Evaluation and assessment. Essential to any fully functioning program. But how do we evaluate the school library program? And what happens if we don't assess it, are we going to get cut? This is what Wools tries to tackle in chapter 13.
Assessment of our programs is hard, for several reasons. First, we as humans hate to admit when we're wrong. It's painful to admit that you're not doing the best you can. So, we tend to avoid assessment, especially in the world of education.* Second, it's incredibly difficult (nay, impossible) to quantitatively assess a library. Actually, let me restate that: we shouldn't be quantitatively evaluating a library, because, as Wools said "collections may meet an arbitrary numerical count, but be out of date, in poor condition, or of no value to the current curriculum." This sort of counting of services and systems can be helpful, but it's very one-sided, and doesn't take into account the real humans and preferences they hold.
So, we need to qualitatively assess our library programs, systems, and services to get an accurate picture of where we are succeeding and failing. This is really hard, because it can be very subjective and it is difficult to accurately identify the problems that lead to failure. As Wools suggests, we should compare "what it is" to "what it should be," using accepted standards and practices as our guide.
Then we can delve into staff assessment, which is a touchy subject. It's touchy because administrators typically only assess teachers, which means they're not necessarily equipped with the right understanding to evaluate librarians. The requirements of running a school library are much different than the requirements for running a classroom, although they do overlap. I think the best way to assess whether you're doing a good job (or your assistant is doing a good job), is to compare you actions against what is required in your job description. In fact, we could apply the same logic used in qualitative analysis: what are we doing vs. what should we be doing. Hopefully, everything aligns.
Let's talk for a minute about collection evaluation. I love that Wools is so open about the fact that, although a collection should be evaluated every year, it probably only happens every five years. Even then, I don't think it happens as often as that. Especially in my current experience, I don't think the libraries have been weeded in decades, if the books from the 40's and 50's are any indication. Of course, just because a book is old doesn't necessarily mean it's useless. However, we have a responsibility to our educational community to provide them with accurate and useful materials, so where does a book from 1973 on the future of lasers fit into that?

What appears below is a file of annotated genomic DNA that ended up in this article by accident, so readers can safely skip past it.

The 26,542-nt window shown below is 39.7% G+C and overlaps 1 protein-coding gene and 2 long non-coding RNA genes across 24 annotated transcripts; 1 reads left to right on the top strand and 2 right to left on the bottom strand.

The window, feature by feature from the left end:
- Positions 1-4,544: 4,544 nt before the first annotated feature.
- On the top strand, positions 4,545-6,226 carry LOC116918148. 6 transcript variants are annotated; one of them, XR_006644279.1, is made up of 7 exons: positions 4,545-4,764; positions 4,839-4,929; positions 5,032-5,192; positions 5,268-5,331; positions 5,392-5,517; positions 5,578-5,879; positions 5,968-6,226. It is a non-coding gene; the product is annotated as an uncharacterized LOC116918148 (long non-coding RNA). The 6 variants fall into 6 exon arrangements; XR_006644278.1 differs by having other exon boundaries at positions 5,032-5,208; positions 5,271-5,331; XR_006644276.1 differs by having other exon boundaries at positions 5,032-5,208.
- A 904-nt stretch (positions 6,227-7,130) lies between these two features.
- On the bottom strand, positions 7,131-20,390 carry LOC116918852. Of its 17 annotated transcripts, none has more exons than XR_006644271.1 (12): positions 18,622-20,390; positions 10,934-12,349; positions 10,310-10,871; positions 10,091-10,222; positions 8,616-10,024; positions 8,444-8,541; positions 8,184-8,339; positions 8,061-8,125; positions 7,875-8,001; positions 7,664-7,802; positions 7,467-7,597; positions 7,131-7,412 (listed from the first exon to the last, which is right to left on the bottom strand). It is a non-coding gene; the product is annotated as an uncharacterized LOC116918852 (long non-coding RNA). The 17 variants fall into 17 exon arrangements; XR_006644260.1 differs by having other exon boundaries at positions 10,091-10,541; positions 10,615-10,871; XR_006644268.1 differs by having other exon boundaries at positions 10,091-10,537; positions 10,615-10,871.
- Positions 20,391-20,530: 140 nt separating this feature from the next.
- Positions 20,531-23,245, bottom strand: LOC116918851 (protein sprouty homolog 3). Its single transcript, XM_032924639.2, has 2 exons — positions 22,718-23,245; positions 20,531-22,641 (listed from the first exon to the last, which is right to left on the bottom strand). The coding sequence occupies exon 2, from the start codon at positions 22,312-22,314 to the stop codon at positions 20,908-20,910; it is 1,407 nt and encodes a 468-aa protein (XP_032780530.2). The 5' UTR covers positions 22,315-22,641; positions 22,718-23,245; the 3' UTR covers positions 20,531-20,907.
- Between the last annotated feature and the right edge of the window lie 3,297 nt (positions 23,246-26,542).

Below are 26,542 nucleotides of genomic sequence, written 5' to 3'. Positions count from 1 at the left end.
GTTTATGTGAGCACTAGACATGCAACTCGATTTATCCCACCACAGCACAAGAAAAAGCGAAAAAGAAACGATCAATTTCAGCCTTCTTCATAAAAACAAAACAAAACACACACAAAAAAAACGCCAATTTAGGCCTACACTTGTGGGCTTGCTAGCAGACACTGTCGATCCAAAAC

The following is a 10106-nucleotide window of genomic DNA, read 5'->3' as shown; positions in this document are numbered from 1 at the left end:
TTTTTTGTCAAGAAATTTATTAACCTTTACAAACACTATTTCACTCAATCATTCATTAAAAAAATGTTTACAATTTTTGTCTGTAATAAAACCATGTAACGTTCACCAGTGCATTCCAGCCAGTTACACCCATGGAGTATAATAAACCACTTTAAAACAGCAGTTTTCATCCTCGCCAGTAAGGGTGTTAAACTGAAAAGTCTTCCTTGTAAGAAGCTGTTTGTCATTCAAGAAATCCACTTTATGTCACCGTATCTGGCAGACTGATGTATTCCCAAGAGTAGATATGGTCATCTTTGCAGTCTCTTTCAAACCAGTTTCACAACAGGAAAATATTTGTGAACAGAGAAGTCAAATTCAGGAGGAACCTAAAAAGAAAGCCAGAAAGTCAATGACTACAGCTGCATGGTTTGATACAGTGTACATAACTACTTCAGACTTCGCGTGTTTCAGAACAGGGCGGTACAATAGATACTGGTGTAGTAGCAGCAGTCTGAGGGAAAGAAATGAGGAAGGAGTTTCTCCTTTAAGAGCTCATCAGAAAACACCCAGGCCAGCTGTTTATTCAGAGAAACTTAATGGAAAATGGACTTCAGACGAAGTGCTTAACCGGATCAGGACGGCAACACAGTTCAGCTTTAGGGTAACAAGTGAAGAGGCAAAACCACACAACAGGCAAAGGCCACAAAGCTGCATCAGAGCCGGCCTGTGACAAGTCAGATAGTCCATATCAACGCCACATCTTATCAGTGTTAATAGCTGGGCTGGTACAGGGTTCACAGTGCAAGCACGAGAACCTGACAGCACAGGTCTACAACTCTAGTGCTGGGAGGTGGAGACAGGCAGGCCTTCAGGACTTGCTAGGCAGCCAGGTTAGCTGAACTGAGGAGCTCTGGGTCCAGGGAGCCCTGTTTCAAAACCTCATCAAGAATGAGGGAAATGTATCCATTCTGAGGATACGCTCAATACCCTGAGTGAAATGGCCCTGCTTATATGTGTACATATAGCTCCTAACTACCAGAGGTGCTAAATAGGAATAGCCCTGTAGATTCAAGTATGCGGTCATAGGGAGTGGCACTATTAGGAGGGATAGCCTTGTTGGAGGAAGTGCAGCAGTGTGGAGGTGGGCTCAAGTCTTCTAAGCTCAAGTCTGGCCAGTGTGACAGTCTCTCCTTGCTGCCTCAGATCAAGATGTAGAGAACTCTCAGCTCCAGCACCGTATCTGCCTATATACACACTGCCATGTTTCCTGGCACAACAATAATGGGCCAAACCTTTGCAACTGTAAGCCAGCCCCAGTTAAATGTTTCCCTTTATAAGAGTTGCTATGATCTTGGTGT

So, we've evaluated our systems and services, now what do we do? As Terrence E. Young Jr. says in Better Data, Better Decisions, we should "identify goals for improving the library media center program," "inform principals...and other stakeholders in order to gain support/advocacy for your library media center program," "secure additional funding," and "develop an action plan." In short, we collect data so we can implement the changes it suggests. Why would we ask the question if we just ignore the answer? I also see this as a huge part of advocacy. Document, document document (or as my undergrad history teacher said, cover your a**), if you want people to support you, then you need to show tem why they should support you. If you have a program that works, flaunt it! If you have a program that's broken, show how you can fix it!
This brings me to the most important, and most difficult, part of assessment: evaluating student learning. How do you assess whether students have learned when all you might get with them is a one-off lesson? And how do you take the information literacy skills from wrote knowledge, to something that is demonstrable in a test or assignment? Jan Mueller, in Authentic Assessment in the Classroom...and the Library Media Center, suggests that we can help students demonstrate these skills. We need to start by collaborating with teachers, evaluating ourselves and our assessment tasks, and then designing our student assessments to meet these needs. In order to effectively assess our students learning, we need to have more than just a standardized multiple choice test. It may mean we give them a test, it may also mean we evaluate a final product according to a rubric or checklist. Either way, it's going to be individualized to our students' experiences and needs.
*I personally think this is why there is so much backlash against teacher evaluations. If we're doing a good job, then we shouldn't be worried about being observed. Although, there are other political situations that most likely incite fear as well.